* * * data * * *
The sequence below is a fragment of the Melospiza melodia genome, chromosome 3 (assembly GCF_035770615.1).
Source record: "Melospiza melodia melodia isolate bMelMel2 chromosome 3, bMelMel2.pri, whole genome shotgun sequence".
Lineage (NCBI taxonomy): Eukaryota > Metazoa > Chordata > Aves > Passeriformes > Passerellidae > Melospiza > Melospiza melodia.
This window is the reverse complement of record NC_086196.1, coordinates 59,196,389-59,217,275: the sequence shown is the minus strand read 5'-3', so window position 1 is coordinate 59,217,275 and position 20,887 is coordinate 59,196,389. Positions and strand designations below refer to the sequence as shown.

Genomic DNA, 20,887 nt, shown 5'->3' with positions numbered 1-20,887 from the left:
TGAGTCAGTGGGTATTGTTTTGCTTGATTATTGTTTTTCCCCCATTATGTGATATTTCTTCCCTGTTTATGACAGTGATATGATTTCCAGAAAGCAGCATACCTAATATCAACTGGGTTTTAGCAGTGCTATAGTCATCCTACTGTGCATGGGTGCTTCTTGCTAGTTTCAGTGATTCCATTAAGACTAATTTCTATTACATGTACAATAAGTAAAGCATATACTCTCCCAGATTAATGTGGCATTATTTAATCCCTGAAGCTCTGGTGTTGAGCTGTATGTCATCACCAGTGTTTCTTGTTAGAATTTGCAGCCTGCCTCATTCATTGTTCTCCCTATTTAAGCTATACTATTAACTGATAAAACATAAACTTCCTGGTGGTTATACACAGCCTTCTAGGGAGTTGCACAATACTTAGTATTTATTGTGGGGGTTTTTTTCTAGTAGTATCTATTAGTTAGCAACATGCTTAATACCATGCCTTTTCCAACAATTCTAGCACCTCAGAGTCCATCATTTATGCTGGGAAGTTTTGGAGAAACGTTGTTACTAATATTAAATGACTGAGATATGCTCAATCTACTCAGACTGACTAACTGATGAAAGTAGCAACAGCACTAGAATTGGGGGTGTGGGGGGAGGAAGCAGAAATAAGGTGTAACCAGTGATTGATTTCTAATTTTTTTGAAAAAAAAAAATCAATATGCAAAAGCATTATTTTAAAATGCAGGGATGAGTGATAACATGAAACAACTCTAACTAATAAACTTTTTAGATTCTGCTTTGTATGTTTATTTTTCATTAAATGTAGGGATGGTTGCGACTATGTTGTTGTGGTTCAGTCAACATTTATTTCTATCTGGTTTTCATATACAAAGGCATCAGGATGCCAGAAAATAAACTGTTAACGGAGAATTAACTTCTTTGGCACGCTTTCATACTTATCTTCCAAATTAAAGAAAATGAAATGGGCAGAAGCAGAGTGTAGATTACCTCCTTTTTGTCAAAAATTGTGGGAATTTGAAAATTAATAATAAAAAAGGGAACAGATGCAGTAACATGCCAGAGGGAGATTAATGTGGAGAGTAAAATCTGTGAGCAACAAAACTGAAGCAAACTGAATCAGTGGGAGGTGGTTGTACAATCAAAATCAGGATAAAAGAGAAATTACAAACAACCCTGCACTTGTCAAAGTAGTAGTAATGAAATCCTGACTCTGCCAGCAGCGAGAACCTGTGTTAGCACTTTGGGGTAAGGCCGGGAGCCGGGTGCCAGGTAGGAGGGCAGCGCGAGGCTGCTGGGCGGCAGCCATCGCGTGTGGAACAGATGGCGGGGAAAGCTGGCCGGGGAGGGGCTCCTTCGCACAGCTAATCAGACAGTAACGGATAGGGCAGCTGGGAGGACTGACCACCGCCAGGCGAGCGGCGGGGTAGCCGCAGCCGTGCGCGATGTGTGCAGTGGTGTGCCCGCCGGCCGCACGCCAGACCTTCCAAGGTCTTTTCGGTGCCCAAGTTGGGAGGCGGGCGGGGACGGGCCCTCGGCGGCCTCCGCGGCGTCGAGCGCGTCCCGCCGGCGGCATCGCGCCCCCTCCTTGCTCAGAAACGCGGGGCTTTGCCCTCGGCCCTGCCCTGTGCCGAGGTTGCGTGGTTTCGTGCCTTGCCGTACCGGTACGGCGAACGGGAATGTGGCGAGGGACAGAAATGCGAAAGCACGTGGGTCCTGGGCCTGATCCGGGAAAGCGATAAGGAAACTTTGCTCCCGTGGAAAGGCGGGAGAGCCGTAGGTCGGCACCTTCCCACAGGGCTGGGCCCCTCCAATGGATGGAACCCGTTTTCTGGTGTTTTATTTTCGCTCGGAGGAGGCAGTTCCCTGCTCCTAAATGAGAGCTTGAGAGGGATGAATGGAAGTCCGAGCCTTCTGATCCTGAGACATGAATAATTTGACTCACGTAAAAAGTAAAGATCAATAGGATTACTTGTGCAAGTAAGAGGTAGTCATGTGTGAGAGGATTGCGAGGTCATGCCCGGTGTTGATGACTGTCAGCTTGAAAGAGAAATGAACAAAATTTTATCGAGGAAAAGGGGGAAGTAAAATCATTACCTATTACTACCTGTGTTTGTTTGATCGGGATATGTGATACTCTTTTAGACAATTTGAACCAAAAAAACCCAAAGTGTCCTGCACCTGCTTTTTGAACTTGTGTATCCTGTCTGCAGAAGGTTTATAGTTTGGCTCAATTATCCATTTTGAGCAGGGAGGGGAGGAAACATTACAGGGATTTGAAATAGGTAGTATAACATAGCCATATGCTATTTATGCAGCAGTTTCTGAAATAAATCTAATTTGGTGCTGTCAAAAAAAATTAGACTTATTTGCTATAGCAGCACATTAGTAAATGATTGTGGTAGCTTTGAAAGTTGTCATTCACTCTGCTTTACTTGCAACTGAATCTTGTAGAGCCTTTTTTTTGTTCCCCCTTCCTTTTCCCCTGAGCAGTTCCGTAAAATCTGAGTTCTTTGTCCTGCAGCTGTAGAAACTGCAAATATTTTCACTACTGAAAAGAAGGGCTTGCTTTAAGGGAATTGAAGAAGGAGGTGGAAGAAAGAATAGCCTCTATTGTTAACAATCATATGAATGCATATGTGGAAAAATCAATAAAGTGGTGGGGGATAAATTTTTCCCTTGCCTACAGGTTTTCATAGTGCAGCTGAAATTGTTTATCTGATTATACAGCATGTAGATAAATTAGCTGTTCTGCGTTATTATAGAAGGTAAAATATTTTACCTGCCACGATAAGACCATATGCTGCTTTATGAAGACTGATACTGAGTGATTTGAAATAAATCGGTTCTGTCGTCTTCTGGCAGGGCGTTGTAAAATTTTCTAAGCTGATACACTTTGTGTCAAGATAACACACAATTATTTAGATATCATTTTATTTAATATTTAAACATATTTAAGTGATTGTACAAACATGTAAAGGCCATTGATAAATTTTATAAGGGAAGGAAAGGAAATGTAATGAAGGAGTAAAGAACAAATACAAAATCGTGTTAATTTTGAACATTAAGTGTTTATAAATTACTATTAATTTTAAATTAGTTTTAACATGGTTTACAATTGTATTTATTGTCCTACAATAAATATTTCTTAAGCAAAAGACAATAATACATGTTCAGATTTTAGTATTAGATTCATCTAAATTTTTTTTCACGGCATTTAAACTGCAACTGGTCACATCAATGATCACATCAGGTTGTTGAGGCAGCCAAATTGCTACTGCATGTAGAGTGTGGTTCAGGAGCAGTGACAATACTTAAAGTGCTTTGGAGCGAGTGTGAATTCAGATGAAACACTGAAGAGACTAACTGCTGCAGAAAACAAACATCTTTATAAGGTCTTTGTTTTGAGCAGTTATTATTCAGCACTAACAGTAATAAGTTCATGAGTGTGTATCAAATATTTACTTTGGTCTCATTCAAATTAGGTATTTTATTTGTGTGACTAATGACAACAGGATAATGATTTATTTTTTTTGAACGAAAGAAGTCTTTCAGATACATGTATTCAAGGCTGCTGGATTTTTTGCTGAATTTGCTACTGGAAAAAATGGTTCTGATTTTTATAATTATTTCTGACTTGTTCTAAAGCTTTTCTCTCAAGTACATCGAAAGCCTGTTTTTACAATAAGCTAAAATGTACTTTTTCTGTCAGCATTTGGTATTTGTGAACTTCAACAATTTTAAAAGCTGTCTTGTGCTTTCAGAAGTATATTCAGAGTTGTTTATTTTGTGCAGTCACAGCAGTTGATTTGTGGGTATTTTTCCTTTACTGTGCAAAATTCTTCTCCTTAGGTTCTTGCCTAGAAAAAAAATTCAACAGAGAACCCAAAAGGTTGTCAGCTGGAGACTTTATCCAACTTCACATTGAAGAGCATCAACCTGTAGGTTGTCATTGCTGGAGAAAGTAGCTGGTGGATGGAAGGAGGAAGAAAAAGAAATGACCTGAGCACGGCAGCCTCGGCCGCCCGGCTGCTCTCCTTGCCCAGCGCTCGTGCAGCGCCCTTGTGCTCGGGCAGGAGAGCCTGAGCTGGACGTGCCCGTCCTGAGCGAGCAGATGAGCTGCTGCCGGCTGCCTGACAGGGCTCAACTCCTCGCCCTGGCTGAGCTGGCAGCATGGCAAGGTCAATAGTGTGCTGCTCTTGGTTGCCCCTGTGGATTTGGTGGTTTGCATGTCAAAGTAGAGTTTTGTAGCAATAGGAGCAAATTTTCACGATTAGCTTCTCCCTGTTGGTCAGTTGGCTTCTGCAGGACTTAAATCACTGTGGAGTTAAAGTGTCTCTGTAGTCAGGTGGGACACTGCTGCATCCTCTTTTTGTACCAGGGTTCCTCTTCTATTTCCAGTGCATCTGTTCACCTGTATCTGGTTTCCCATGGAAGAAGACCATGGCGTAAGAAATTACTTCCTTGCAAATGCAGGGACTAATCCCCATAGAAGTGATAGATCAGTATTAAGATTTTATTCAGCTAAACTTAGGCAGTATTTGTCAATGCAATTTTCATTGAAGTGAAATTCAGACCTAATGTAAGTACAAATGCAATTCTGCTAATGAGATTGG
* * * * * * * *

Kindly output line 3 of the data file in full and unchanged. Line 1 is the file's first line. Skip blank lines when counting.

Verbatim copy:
Lineage (NCBI taxonomy): Eukaryota > Metazoa > Chordata > Aves > Passeriformes > Passerellidae > Melospiza > Melospiza melodia.